The first place I ever read about starter was not in a cookbook or other non-fiction text, but in a historical novel:
Note that she did not use flour to maintain the yeast. I suppose she wanted to reserve her supply of flour for actual bread, instead of discarding it as unused starter. If I'm interpreting correctly, it took three days to get from potato water to a dough that was ready to be baked. Saturday was for building a flour-based starter, then the dough had a long, slow rise—being a missionary, she wouldn't have worked on Sunday—and baked on Monday. Janet
…Amanda Whipple was up at five, teaching Mun Ki how to cook American style, and she was impressed both with his clever mind and his fearful stubbornness. For example, on each Friday during the past four decades it had been Amanda’s ritual to make the family yeast, and for the first two Fridays, Mun Ki studied to see how she performed this basic function in American cookery. He watched her grate the potato into a stone jar of almost sacred age and add a little salt and a lot of sugar, after which she poured in boiling water, allowing all to cool. Then, ceremoniously, she ladled in two tablespoonfuls of active yeast made the Friday before, and the strain continued. For forty-three years Amanda had kept one family of yeast alive, and to it she attributed her success as a cook. She was therefore appalled on Mun Ki’s third Friday to enter the cookhouse full of ritualistic fervor, only to find the stone jar already filled with next week’s yeast.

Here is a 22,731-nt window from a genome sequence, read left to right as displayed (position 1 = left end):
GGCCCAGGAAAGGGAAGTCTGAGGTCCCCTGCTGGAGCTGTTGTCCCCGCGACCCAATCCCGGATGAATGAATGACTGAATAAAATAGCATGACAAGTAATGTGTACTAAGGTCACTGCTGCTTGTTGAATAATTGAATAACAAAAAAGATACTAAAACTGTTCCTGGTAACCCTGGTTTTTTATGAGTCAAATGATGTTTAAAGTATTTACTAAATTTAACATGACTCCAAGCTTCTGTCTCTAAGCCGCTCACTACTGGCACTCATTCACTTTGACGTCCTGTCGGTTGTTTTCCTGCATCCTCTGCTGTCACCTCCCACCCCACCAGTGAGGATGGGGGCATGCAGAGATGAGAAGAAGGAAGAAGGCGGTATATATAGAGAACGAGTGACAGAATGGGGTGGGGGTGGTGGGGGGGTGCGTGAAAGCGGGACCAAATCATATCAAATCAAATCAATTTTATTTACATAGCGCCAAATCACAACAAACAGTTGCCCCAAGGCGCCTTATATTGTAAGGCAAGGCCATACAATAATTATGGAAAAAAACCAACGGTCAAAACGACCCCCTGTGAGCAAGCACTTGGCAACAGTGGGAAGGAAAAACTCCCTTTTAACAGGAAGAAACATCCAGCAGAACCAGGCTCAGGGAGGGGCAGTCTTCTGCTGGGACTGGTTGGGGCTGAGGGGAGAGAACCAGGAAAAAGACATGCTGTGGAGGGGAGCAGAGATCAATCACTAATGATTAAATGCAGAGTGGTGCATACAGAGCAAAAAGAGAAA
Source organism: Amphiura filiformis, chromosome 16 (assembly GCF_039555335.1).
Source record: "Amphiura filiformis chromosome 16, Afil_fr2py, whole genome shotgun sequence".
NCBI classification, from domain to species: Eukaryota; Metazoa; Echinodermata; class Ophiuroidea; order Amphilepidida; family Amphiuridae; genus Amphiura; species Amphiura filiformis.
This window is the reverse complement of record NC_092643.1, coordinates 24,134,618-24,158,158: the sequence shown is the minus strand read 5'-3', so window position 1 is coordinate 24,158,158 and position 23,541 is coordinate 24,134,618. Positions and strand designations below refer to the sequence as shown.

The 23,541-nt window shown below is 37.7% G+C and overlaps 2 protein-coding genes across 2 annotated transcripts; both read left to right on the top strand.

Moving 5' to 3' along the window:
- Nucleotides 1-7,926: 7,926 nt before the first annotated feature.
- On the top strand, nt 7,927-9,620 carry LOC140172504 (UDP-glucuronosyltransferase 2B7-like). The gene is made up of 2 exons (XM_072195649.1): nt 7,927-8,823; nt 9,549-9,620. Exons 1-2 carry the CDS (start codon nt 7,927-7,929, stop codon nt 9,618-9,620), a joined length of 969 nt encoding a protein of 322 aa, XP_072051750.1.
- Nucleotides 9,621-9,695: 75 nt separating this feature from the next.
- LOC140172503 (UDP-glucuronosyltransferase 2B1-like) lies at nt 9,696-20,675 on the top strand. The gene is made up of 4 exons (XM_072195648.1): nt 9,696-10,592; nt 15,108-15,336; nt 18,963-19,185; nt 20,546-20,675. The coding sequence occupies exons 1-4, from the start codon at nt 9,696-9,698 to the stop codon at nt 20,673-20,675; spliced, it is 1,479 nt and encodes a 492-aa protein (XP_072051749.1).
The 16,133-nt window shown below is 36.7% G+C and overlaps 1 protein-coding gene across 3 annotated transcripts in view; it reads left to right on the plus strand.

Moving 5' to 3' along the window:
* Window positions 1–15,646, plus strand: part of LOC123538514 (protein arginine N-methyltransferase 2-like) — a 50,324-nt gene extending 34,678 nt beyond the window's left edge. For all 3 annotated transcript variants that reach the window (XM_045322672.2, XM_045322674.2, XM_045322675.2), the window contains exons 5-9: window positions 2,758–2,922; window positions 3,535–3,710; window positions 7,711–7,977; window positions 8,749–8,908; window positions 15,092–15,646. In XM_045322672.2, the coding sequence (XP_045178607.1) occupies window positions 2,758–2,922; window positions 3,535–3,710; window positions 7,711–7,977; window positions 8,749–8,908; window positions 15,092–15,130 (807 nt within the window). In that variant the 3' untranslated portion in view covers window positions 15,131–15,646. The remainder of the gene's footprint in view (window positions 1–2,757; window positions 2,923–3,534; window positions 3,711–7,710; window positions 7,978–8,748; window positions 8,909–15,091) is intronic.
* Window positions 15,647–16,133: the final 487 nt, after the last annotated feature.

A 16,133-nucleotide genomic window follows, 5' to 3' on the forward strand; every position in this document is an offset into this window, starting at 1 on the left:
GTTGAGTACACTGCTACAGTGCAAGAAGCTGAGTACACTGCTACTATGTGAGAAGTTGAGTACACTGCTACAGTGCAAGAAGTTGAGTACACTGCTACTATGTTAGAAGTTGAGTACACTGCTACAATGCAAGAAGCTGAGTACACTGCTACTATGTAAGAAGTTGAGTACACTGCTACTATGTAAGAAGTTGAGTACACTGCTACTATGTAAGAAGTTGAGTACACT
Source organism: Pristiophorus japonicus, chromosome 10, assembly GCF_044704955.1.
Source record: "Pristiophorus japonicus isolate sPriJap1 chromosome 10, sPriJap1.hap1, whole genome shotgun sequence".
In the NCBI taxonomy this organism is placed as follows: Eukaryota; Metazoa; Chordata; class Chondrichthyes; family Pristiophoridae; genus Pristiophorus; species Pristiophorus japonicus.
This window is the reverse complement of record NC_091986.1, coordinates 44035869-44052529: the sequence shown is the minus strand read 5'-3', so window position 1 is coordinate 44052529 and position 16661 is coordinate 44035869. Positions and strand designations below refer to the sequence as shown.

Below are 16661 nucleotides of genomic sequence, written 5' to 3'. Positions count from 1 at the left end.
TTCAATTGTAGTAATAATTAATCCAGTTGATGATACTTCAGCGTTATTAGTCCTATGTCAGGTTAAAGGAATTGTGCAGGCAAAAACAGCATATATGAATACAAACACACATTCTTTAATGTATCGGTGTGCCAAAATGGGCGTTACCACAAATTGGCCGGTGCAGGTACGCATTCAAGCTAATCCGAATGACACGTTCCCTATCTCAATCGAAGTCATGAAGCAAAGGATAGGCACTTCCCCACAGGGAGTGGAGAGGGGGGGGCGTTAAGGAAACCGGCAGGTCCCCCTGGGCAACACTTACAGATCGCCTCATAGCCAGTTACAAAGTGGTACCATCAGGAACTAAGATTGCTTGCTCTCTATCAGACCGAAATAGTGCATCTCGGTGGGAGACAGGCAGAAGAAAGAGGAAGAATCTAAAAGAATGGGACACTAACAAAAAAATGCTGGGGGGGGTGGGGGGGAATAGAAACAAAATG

With tears in her eyes, she started to storm at Mun Ki, and he patiently listened for some minutes, then got mad. Flashing his pigtail about the kitchen he shouted that any fool could learn to make yeast in one week. He had been courteous and had studied for two weeks and now he wanted her out of the kitchen. Not understanding a word he was saying, she continued to mourn for the lost yeast, so he firmly grabbed her shoulders and ejected her onto the lawn. On Monday the new batch of yeast was as good as ever and she consoled herself philosophically: “It’s the same strain, sent forward by different hands.” Suddenly, she felt the elderly white-haired woman she was.
—James Michener, Hawaii